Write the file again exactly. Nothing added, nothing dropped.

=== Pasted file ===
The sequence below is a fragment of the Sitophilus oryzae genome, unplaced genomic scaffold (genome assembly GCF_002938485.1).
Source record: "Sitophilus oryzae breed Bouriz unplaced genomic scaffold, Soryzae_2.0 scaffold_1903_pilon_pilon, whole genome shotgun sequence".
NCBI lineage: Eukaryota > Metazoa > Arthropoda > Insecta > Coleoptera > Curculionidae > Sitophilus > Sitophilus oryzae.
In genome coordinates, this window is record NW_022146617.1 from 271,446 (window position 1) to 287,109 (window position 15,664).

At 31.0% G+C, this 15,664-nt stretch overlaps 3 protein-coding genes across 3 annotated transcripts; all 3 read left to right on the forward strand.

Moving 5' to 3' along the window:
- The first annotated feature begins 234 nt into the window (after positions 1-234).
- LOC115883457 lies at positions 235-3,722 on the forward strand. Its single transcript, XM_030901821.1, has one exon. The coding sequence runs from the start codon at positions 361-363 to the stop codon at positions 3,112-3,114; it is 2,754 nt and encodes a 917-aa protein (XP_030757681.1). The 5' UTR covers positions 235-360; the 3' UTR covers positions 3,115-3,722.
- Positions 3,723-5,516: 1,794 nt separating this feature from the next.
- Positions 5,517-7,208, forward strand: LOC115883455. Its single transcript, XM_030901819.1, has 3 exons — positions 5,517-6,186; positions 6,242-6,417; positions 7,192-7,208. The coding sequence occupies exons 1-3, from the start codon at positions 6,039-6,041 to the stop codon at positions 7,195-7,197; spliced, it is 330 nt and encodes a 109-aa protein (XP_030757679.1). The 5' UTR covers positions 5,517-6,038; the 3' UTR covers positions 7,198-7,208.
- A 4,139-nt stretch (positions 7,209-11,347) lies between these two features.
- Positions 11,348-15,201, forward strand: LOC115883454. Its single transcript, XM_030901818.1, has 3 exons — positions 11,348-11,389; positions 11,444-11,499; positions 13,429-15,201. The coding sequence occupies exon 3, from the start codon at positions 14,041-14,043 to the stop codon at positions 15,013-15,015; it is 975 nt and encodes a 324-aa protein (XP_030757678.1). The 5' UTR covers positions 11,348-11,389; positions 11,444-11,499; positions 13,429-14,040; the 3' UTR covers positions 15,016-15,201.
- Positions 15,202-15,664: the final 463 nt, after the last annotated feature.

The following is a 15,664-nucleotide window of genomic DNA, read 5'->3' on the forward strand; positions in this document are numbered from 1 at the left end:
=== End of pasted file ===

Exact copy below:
The sequence below is a fragment of the Sitophilus oryzae genome, unplaced genomic scaffold (genome assembly GCF_002938485.1).
Source record: "Sitophilus oryzae breed Bouriz unplaced genomic scaffold, Soryzae_2.0 scaffold_1903_pilon_pilon, whole genome shotgun sequence".
NCBI lineage: Eukaryota > Metazoa > Arthropoda > Insecta > Coleoptera > Curculionidae > Sitophilus > Sitophilus oryzae.
In genome coordinates, this window is record NW_022146617.1 from 271,446 (window position 1) to 287,109 (window position 15,664).

At 31.0% G+C, this 15,664-nt stretch overlaps 3 protein-coding genes across 3 annotated transcripts; all 3 read left to right on the forward strand.

Moving 5' to 3' along the window:
- The first annotated feature begins 234 nt into the window (after positions 1-234).
- LOC115883457 lies at positions 235-3,722 on the forward strand. Its single transcript, XM_030901821.1, has one exon. The coding sequence runs from the start codon at positions 361-363 to the stop codon at positions 3,112-3,114; it is 2,754 nt and encodes a 917-aa protein (XP_030757681.1). The 5' UTR covers positions 235-360; the 3' UTR covers positions 3,115-3,722.
- Positions 3,723-5,516: 1,794 nt separating this feature from the next.
- Positions 5,517-7,208, forward strand: LOC115883455. Its single transcript, XM_030901819.1, has 3 exons — positions 5,517-6,186; positions 6,242-6,417; positions 7,192-7,208. The coding sequence occupies exons 1-3, from the start codon at positions 6,039-6,041 to the stop codon at positions 7,195-7,197; spliced, it is 330 nt and encodes a 109-aa protein (XP_030757679.1). The 5' UTR covers positions 5,517-6,038; the 3' UTR covers positions 7,198-7,208.
- A 4,139-nt stretch (positions 7,209-11,347) lies between these two features.
- Positions 11,348-15,201, forward strand: LOC115883454. Its single transcript, XM_030901818.1, has 3 exons — positions 11,348-11,389; positions 11,444-11,499; positions 13,429-15,201. The coding sequence occupies exon 3, from the start codon at positions 14,041-14,043 to the stop codon at positions 15,013-15,015; it is 975 nt and encodes a 324-aa protein (XP_030757678.1). The 5' UTR covers positions 11,348-11,389; positions 11,444-11,499; positions 13,429-14,040; the 3' UTR covers positions 15,016-15,201.
- Positions 15,202-15,664: the final 463 nt, after the last annotated feature.

The following is a 15,664-nucleotide window of genomic DNA, read 5'->3' on the forward strand; positions in this document are numbered from 1 at the left end: